January 29, 2002
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Malaysia was launch pad for Sept 11 strikes

Malaysia was a "primary operational launch pad" for the terrorist attacks in the United States, with a former army captain found to have had close links with the pilots of the hijacked planes and Osama bin Laden, a report quoting the Federal Bureau of Investigation says.

American intelligence sources believe that former Malaysian army captain Yazid Sufaat, a member of the Jemaah Islamiah, an Islamic extremist group that befriended bin Laden, helped develop a support network in Malaysia and throughout southeast Asia, according to Newsweek.

The magazine says in its upcoming issue that in January 2000, Sufaat held a meeting in his condominium with top associates of bin Laden. An Indonesian cleric with ties to the Al Qaeda had asked Sufaat to hold the meeting, it says.

Two of those who attended it -- Khalid Al Midhar and Nawaf Al Hamzi -- later went to the US to enrol in flight school. They were the hijackers piloting the plane that struck the Pentagon.

Quoting the FBI report, Newsweek says last December, Malaysian investigators discovered that Sufaat had ordered four tons of ammonium nitrate, a powerful explosive used in truck bombs.

He was arrested as he returned home from a mission to the Taliban regime in Afghanistan. Authorities believe Sufaat and his fellow Jemaah Islamiah radicals planned to blow up the US and Israeli embassies in Singapore, and have since detained dozens of the group's members, says the report.

Later in 2000, the magazine says, Sufaat hosted Zacarias Moussaoui, the only suspected terrorist who has been arrested in connection with the September 11 attacks.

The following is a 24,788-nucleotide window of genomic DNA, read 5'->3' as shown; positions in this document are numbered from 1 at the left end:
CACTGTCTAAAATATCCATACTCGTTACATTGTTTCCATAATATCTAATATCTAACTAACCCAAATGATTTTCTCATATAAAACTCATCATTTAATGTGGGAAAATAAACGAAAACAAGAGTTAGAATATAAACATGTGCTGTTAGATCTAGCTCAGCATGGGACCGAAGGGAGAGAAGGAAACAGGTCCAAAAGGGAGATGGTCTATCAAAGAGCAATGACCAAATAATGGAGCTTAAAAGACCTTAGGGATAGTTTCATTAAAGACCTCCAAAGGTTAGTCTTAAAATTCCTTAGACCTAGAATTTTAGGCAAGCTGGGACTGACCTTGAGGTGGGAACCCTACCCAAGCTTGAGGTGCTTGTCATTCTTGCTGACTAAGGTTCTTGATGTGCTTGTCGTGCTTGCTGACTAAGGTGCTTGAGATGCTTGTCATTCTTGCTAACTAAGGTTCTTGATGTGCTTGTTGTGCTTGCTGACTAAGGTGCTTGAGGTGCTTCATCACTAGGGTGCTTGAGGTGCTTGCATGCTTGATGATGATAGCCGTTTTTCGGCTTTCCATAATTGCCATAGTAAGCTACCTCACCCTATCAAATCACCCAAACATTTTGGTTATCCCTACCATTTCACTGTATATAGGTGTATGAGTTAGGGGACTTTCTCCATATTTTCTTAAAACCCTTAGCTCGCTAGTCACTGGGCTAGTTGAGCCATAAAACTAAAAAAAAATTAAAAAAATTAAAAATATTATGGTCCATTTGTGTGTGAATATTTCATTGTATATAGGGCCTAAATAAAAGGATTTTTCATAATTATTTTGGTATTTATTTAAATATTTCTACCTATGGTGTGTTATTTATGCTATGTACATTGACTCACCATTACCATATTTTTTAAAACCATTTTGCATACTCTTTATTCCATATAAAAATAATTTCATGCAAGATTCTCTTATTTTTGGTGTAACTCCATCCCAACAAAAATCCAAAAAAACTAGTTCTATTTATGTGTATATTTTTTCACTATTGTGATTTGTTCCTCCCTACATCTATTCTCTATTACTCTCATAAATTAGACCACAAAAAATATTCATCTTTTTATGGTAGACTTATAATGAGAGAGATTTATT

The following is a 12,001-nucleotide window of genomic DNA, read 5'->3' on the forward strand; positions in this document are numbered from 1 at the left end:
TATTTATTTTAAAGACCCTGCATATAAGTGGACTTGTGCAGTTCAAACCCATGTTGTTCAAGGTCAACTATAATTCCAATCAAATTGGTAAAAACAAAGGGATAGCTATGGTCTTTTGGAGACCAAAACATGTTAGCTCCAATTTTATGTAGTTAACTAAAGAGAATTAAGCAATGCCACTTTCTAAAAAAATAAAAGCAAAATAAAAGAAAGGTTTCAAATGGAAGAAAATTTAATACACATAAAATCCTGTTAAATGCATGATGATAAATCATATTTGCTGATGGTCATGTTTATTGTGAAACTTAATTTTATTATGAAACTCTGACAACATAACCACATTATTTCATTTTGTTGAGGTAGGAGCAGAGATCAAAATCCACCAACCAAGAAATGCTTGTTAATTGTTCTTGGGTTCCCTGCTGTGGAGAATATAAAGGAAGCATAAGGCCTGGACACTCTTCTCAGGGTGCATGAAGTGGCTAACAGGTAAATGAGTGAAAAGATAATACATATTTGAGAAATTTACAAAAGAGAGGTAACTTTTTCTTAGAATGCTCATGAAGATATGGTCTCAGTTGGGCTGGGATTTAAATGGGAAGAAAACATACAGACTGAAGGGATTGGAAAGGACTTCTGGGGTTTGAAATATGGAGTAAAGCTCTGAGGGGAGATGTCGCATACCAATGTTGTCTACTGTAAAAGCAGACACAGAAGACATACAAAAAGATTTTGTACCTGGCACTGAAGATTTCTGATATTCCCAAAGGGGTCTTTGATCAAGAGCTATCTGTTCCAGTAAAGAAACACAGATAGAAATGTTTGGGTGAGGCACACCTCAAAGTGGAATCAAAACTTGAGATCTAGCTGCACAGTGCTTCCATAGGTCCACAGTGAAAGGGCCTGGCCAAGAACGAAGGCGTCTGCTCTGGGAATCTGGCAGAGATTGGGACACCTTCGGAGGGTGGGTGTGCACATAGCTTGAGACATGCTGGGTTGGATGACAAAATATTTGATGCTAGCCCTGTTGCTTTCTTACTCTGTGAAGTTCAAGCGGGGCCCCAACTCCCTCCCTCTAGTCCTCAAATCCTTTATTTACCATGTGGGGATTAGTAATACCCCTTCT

Moussaoui was also on his way to the US for flight training. During the visit, Sufaat fixed up Moussaoui with employment letters, which were discovered in his Minneapolis apartment in the US. FBI sources told Newsweek that Sufaat also agreed to pay Moussaoui $2,500 a month during his stay in America along with a lump sum of $35,000 to get him started.

For months before and after the September 11 attacks, Newsweek says, evidence of Sufaat's involvement with the Al Qaeda kept popping up in documents.

Last August, when FBI agents raided Moussaoui's apartment, they discovered papers from a Malaysian company called Infocus Tech. Among them were letters of introduction identifying Moussaoui as the outfit's "marketing consultant" for the US, Britain and Europe.

Agents soon determined that Moussaoui was an Al Qaeda operative, and he was later charged as the "missing" 20th hijacker in the September 11 attacks. But Sufaat remained a mystery at that point, the report says.

"Kuala Lumpur is the perfect place for Arabs to lie low," an intelligence source in the region was quoted as saying.

The city attracts many Arab tourists, and Malaysian law allows Muslims to enter and exit the country without visas.

America's War on Terror: The Complete Coverage
The Attack on US Cities: The Complete Coverage

The Terrorism Weblog: Latest Stories from Around the World

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